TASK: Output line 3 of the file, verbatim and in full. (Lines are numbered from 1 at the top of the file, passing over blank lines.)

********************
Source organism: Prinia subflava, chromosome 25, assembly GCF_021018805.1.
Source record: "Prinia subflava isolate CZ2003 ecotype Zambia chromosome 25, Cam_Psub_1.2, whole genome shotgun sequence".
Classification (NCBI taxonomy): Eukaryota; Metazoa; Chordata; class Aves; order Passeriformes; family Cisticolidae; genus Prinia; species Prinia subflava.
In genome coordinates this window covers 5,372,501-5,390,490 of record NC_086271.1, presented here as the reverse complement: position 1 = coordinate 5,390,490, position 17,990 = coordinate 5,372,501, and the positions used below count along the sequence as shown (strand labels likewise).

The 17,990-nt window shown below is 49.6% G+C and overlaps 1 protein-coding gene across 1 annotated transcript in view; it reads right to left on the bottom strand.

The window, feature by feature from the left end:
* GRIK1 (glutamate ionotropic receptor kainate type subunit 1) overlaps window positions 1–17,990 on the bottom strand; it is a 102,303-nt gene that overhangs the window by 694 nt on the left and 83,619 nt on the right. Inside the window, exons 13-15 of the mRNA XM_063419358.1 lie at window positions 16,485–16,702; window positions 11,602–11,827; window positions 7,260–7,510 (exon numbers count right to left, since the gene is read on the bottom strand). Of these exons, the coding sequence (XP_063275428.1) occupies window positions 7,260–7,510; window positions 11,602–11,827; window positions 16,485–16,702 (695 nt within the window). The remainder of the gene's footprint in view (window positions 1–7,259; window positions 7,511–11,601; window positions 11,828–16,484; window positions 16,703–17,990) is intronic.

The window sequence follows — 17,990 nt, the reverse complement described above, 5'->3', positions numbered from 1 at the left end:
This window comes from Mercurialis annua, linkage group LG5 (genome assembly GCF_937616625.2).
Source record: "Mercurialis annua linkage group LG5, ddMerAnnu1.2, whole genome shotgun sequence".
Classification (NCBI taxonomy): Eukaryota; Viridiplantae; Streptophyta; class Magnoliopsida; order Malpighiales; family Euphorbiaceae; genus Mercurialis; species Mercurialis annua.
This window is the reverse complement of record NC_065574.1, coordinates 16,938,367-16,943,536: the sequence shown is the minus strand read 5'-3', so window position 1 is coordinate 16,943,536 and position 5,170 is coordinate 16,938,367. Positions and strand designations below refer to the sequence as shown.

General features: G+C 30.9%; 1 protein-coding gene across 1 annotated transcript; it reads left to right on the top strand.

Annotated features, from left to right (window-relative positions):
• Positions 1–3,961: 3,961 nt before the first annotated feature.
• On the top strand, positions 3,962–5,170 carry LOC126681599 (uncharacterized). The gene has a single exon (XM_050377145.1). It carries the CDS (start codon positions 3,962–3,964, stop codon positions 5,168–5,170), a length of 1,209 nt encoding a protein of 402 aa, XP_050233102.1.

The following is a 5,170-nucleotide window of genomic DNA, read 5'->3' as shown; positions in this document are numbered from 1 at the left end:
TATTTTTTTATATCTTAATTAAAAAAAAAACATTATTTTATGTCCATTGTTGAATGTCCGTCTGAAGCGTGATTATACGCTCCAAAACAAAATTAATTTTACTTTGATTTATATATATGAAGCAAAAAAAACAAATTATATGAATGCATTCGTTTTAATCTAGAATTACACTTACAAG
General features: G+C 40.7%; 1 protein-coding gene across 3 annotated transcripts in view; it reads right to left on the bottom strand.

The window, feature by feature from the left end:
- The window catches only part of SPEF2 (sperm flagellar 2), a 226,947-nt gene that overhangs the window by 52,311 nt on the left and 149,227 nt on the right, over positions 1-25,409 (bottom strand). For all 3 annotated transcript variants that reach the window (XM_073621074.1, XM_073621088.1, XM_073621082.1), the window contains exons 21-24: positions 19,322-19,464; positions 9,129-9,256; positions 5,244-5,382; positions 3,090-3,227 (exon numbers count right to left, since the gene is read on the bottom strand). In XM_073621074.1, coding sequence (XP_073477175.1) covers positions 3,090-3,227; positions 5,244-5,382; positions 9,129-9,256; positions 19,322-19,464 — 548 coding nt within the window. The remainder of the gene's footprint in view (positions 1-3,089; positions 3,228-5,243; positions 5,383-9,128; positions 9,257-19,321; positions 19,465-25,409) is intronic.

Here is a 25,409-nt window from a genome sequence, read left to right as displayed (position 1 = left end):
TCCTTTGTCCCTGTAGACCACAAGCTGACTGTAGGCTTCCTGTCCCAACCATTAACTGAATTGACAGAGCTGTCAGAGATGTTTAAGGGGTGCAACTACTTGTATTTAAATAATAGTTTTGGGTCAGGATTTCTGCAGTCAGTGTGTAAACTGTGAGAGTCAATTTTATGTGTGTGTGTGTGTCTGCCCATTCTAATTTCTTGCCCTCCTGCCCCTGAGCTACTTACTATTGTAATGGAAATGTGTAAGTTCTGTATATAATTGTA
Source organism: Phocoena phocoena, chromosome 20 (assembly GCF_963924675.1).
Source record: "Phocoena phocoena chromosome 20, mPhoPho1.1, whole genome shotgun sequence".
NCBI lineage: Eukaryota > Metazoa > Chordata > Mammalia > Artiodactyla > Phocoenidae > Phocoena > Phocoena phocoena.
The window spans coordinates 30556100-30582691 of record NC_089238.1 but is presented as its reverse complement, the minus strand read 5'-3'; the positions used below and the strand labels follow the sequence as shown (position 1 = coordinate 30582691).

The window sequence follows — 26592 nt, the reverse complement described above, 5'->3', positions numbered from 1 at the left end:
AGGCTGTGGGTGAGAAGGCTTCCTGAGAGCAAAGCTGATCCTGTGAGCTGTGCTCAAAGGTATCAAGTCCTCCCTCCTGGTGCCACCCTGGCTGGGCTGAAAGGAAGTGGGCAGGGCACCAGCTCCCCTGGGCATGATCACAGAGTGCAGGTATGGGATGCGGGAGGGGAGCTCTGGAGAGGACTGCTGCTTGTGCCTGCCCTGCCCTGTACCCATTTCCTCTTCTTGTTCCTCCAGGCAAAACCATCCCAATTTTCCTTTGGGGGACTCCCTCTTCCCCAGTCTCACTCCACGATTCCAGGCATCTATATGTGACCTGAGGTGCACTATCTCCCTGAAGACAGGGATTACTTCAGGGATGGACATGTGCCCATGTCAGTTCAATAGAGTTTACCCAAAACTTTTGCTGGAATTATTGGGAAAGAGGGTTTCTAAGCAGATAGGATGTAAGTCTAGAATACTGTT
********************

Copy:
Classification (NCBI taxonomy): Eukaryota; Metazoa; Chordata; class Aves; order Passeriformes; family Cisticolidae; genus Prinia; species Prinia subflava.